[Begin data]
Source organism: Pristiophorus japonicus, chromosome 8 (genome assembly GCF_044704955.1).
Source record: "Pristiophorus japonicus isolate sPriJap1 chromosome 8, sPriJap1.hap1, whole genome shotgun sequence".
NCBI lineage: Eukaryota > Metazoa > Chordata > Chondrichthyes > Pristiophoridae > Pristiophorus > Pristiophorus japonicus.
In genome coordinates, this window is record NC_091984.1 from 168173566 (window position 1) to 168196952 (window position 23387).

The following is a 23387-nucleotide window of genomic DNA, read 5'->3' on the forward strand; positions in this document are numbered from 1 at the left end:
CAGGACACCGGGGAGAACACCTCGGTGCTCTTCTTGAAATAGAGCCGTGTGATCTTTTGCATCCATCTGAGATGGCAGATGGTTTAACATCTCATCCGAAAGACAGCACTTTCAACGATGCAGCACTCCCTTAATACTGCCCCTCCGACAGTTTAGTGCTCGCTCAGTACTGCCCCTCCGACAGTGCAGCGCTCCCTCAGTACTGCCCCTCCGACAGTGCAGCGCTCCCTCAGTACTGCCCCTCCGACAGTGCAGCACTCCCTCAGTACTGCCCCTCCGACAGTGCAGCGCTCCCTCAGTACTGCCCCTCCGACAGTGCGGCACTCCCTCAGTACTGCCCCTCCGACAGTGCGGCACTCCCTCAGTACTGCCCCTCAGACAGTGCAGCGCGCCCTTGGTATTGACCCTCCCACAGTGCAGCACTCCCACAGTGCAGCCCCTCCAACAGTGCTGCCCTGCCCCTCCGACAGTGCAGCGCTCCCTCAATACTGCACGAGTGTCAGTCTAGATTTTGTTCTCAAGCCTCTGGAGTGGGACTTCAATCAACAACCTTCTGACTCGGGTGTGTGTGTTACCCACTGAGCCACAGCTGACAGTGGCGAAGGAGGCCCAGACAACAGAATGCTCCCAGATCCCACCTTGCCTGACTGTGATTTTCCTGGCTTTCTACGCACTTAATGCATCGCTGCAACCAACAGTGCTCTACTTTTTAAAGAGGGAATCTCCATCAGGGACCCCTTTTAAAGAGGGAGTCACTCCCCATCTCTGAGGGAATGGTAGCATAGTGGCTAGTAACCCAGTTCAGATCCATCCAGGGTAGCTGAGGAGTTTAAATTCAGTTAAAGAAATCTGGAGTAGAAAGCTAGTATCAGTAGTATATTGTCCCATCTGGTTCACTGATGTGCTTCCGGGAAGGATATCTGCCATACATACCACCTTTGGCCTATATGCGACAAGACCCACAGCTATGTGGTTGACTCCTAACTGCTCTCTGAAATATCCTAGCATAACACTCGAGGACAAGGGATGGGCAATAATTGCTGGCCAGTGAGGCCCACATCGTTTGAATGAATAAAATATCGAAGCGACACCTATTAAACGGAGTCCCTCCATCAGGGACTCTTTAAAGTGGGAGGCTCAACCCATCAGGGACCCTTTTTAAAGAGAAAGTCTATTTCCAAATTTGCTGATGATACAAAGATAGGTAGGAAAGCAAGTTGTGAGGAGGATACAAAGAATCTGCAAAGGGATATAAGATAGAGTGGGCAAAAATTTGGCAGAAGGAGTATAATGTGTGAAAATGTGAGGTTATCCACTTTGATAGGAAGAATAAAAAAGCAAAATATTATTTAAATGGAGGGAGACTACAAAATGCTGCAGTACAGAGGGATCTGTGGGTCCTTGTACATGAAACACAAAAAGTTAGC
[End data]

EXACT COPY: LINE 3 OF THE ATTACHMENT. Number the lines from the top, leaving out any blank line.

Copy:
NCBI lineage: Eukaryota > Metazoa > Chordata > Chondrichthyes > Pristiophoridae > Pristiophorus > Pristiophorus japonicus.